The shutter is always moving down while the exposure is happening. You have an opening shutter blade, which moves down first, exposing the sensor (or film), followed by a closing blade, which covers it up, stopping the exposure after the amount of time corresponding to the set shutter speed. When they reach the bottom the camera resets the shutter by moving both blades back to the top. When it does this, they are both together so they don't let light through. This was important in the days of film, which would be double exposed by any gap between the blades, but doesn't matter with digital as the sensor is not recording while the shutter is resetting.

I hope that explains the last chapter in the journey of a focal plane shutter.

Direct link | Posted on Mar 3, 2015 at 05:53 UTC
On Adobe celebrates 25 years of Photoshop article (366 comments in total)

Photoshop is fantastic software but Adobe is obsessed with controlling the market. They can afford to, as there are really no direct competitors at the top level of it's capabilities.

I am one of those who will not pay the cloud fees. I don't need any features that were introduced since I upgraded to CS6. I really could do my work with CS5 in fact. The developments in Lightroom's image processing have been more important to me. My needs are basic compared to some other users but I will not pay the cost Adobe charges for a subscription, for updates I don't need.

Adobe hate people like me. They have already ceased support for my software. I source third party information when I need it. I would love to see alternative software give them some serious competition. I would jump ship in a heartbeat.

Direct link | Posted on Feb 19, 2015 at 12:04 UTC as 73rd comment | 3 replies
On Hands-on with Canon's 'not-coming-to-USA' EOS M3 article (554 comments in total)
In reply to:

Wye Photography: Hey Damien, I think you should do something about the colour of your nail varnish, but at least it matches the camera!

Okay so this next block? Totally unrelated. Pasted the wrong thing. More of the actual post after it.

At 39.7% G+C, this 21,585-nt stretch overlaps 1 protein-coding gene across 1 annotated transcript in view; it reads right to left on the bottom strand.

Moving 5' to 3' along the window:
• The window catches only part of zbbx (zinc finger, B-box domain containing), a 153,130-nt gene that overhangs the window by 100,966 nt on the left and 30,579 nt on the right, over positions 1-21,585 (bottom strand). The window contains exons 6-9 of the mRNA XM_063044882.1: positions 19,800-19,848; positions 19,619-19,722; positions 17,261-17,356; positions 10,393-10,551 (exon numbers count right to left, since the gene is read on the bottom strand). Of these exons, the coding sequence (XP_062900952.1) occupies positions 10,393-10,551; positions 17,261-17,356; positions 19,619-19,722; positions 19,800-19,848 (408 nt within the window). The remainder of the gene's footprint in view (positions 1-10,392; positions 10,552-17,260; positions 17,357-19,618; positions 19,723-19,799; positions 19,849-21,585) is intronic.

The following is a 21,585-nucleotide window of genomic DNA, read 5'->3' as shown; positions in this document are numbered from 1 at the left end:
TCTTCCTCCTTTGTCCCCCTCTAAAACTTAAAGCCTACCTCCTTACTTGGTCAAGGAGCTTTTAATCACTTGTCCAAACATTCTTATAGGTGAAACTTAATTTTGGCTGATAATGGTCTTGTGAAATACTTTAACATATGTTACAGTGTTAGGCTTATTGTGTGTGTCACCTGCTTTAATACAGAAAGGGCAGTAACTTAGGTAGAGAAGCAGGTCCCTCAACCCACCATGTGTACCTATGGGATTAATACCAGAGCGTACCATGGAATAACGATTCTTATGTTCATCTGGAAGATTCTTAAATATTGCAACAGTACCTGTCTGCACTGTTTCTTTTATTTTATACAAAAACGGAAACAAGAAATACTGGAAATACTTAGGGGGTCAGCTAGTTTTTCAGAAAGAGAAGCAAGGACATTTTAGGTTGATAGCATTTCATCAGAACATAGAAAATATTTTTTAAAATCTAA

I t seems strange to do your fingernails with a sharpie.

Direct link | Posted on Feb 15, 2015 at 06:40 UTC
In reply to:

Jonathan F/2: Olympus is one of the most innovated photography companies in the business. Olympus cameras aren't top of the class in any one area, but they're just very good and fun all-around! Their engineers are some of the best out-of-box thinkers!

Olympus' stabilisation is a fantastic feature. I shoot a lot of video now and use Panasonic GH4 cameras for that. They are also a forward thinking company. The large video data rate from the GH4 sensor, and its need for cooling restrict it from using sensor based stabilisation. The GH4 is great for video but can't match the OM cameras for still photography, and vice versa. Not a problem. I will also be getting an OM-D E-M5 II body. That's the beauty of the M43 collaboration. The kit will be great for both still and video photography and be much smaller and lighter than an equivalent DSLR kit.

Sony is the other option but unfortunately the native lens range just isn't there at this point.

Direct link | Posted on Feb 15, 2015 at 00:04 UTC
On Go wide! Hands-on with Canon's 11-24mm F4 L article (227 comments in total)
In reply to: